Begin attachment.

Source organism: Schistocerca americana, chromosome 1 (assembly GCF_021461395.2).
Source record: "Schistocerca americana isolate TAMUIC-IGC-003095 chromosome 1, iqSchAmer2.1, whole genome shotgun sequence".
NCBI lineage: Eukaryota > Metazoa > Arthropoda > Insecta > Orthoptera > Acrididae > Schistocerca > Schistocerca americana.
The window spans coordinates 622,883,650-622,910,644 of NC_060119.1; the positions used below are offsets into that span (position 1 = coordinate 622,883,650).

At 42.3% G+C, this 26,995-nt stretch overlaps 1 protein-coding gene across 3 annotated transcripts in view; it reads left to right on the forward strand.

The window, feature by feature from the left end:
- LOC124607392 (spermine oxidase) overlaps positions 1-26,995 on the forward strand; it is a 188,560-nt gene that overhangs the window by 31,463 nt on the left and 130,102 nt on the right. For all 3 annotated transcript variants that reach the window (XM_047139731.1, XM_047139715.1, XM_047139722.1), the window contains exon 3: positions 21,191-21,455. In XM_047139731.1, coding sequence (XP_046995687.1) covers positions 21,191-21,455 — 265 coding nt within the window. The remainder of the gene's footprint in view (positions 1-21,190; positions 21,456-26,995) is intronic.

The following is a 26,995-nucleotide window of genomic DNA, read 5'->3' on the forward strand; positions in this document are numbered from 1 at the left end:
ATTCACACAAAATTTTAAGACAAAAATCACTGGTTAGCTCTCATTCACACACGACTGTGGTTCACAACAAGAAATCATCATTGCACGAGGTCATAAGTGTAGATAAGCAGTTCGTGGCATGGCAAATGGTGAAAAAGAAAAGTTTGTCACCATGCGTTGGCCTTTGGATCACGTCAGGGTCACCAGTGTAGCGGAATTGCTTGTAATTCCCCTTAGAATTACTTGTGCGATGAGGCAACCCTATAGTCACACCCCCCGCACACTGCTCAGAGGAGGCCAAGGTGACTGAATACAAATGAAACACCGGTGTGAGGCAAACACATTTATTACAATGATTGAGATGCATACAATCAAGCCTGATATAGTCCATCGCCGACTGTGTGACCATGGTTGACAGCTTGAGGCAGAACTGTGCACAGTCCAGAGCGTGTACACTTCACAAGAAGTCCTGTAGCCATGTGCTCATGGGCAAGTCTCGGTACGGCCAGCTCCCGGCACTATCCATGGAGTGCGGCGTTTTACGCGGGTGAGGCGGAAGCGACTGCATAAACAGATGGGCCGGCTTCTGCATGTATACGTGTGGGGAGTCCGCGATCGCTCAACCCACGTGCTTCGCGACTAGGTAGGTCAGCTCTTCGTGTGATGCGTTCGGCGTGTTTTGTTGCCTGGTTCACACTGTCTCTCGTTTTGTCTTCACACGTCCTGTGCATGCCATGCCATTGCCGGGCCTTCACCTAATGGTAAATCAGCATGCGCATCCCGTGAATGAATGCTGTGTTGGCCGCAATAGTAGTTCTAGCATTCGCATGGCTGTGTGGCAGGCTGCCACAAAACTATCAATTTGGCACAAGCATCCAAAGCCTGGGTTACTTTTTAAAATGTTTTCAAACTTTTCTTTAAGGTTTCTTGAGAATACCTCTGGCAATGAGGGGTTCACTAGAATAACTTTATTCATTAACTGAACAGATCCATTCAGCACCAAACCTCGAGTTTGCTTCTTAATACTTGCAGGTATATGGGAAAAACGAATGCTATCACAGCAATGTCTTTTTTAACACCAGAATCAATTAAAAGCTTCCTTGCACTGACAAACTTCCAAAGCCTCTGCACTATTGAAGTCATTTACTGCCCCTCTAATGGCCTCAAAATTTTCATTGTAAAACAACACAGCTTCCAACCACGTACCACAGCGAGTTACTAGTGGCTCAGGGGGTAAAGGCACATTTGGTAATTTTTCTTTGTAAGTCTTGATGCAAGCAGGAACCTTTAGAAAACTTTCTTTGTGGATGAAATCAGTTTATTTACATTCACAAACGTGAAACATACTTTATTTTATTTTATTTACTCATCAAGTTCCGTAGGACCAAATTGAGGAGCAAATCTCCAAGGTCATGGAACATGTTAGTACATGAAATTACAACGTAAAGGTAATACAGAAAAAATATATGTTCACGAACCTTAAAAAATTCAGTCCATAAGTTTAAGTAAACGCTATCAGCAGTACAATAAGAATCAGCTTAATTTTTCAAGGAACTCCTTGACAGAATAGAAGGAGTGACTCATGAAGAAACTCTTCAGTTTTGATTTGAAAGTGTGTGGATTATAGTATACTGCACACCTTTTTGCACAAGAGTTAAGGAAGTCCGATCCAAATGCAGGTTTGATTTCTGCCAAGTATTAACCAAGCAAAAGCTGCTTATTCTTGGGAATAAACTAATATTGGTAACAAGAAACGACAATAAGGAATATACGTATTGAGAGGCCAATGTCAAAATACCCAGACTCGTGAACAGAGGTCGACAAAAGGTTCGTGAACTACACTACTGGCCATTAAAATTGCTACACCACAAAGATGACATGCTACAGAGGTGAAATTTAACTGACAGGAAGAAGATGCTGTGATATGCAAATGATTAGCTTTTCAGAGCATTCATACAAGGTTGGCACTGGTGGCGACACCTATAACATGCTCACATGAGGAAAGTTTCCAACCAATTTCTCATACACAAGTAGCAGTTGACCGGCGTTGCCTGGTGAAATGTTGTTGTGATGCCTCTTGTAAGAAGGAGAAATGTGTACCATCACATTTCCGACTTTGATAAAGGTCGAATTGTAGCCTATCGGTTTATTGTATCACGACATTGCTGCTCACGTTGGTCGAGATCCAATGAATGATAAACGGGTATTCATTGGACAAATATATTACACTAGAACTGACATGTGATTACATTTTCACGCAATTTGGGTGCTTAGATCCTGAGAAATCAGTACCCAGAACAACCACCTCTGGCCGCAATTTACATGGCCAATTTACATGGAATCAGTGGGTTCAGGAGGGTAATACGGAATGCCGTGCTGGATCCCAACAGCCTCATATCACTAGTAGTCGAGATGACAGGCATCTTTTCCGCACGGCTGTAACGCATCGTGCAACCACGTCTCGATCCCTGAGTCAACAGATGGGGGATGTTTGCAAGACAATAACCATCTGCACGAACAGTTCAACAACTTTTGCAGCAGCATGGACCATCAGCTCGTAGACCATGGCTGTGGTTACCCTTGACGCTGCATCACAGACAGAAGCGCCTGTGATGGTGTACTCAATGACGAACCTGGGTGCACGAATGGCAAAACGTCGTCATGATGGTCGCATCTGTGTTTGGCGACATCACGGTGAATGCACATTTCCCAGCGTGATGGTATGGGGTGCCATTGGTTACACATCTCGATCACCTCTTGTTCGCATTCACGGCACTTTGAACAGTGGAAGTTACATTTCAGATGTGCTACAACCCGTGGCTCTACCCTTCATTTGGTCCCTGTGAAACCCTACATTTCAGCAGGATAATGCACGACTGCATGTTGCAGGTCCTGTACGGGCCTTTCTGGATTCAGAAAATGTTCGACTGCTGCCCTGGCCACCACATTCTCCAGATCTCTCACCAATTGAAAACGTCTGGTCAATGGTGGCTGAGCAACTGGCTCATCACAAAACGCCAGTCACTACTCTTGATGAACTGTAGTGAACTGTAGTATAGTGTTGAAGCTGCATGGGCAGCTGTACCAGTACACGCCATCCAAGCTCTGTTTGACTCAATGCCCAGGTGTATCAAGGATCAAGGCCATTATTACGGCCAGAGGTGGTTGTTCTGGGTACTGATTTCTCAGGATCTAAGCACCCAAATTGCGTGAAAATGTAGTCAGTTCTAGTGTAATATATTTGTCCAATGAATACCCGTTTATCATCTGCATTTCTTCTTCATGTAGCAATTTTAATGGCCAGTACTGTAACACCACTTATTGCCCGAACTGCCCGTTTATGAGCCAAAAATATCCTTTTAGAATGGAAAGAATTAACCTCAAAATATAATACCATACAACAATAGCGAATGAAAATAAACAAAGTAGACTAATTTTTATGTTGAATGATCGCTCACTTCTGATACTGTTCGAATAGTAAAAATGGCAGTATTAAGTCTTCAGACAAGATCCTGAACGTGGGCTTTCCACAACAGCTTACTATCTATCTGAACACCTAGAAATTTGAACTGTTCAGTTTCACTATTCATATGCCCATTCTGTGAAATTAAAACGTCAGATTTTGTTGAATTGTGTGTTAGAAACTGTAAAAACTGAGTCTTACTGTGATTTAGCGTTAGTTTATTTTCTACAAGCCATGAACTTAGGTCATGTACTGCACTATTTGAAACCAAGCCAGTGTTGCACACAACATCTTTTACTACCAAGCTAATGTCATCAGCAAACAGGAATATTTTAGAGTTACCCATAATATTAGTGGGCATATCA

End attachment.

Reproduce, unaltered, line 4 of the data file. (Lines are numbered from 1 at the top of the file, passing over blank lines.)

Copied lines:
The window spans coordinates 622,883,650-622,910,644 of NC_060119.1; the positions used below are offsets into that span (position 1 = coordinate 622,883,650).